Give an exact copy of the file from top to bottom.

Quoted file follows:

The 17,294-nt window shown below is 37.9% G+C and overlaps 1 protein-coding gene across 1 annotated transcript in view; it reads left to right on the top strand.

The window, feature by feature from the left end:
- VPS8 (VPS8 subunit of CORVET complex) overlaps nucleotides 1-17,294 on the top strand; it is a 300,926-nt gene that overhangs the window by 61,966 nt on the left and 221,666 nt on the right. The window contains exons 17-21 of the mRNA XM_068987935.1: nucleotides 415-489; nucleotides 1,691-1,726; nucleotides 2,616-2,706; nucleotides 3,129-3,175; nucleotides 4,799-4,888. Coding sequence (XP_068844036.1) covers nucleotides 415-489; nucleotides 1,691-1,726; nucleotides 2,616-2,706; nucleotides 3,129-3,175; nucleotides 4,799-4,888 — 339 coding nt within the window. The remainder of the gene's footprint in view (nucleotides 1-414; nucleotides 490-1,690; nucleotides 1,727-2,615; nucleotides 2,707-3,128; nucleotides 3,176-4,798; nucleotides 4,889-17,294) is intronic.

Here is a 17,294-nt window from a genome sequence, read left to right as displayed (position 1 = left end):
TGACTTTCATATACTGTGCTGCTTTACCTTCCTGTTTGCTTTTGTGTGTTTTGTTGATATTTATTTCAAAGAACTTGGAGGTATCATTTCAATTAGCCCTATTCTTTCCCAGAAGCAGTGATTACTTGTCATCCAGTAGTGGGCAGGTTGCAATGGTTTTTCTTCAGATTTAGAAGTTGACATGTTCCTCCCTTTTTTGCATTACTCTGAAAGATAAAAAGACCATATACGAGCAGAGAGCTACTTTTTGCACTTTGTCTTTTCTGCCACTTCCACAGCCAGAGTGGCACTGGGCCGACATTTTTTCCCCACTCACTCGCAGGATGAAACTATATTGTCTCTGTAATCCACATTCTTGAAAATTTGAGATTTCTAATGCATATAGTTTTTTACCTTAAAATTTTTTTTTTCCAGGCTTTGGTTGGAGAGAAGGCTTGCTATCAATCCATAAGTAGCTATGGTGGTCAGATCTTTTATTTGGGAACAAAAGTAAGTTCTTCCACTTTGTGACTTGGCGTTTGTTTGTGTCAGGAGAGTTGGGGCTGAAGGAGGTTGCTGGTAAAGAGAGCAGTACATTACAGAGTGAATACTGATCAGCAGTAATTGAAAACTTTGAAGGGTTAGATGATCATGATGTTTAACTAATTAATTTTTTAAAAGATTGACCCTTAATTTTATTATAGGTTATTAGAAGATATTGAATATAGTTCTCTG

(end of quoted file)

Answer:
The 17,294-nt window shown below is 37.9% G+C and overlaps 1 protein-coding gene across 1 annotated transcript in view; it reads left to right on the top strand.

The window, feature by feature from the left end:
- VPS8 (VPS8 subunit of CORVET complex) overlaps nucleotides 1-17,294 on the top strand; it is a 300,926-nt gene that overhangs the window by 61,966 nt on the left and 221,666 nt on the right. The window contains exons 17-21 of the mRNA XM_068987935.1: nucleotides 415-489; nucleotides 1,691-1,726; nucleotides 2,616-2,706; nucleotides 3,129-3,175; nucleotides 4,799-4,888. Coding sequence (XP_068844036.1) covers nucleotides 415-489; nucleotides 1,691-1,726; nucleotides 2,616-2,706; nucleotides 3,129-3,175; nucleotides 4,799-4,888 — 339 coding nt within the window. The remainder of the gene's footprint in view (nucleotides 1-414; nucleotides 490-1,690; nucleotides 1,727-2,615; nucleotides 2,707-3,128; nucleotides 3,176-4,798; nucleotides 4,889-17,294) is intronic.

Here is a 17,294-nt window from a genome sequence, read left to right as displayed (position 1 = left end):
TGACTTTCATATACTGTGCTGCTTTACCTTCCTGTTTGCTTTTGTGTGTTTTGTTGATATTTATTTCAAAGAACTTGGAGGTATCATTTCAATTAGCCCTATTCTTTCCCAGAAGCAGTGATTACTTGTCATCCAGTAGTGGGCAGGTTGCAATGGTTTTTCTTCAGATTTAGAAGTTGACATGTTCCTCCCTTTTTTGCATTACTCTGAAAGATAAAAAGACCATATACGAGCAGAGAGCTACTTTTTGCACTTTGTCTTTTCTGCCACTTCCACAGCCAGAGTGGCACTGGGCCGACATTTTTTCCCCACTCACTCGCAGGATGAAACTATATTGTCTCTGTAATCCACATTCTTGAAAATTTGAGATTTCTAATGCATATAGTTTTTTACCTTAAAATTTTTTTTTTCCAGGCTTTGGTTGGAGAGAAGGCTTGCTATCAATCCATAAGTAGCTATGGTGGTCAGATCTTTTATTTGGGAACAAAAGTAAGTTCTTCCACTTTGTGACTTGGCGTTTGTTTGTGTCAGGAGAGTTGGGGCTGAAGGAGGTTGCTGGTAAAGAGAGCAGTACATTACAGAGTGAATACTGATCAGCAGTAATTGAAAACTTTGAAGGGTTAGATGATCATGATGTTTAACTAATTAATTTTTTAAAAGATTGACCCTTAATTTTATTATAGGTTATTAGAAGATATTGAATATAGTTCTCTG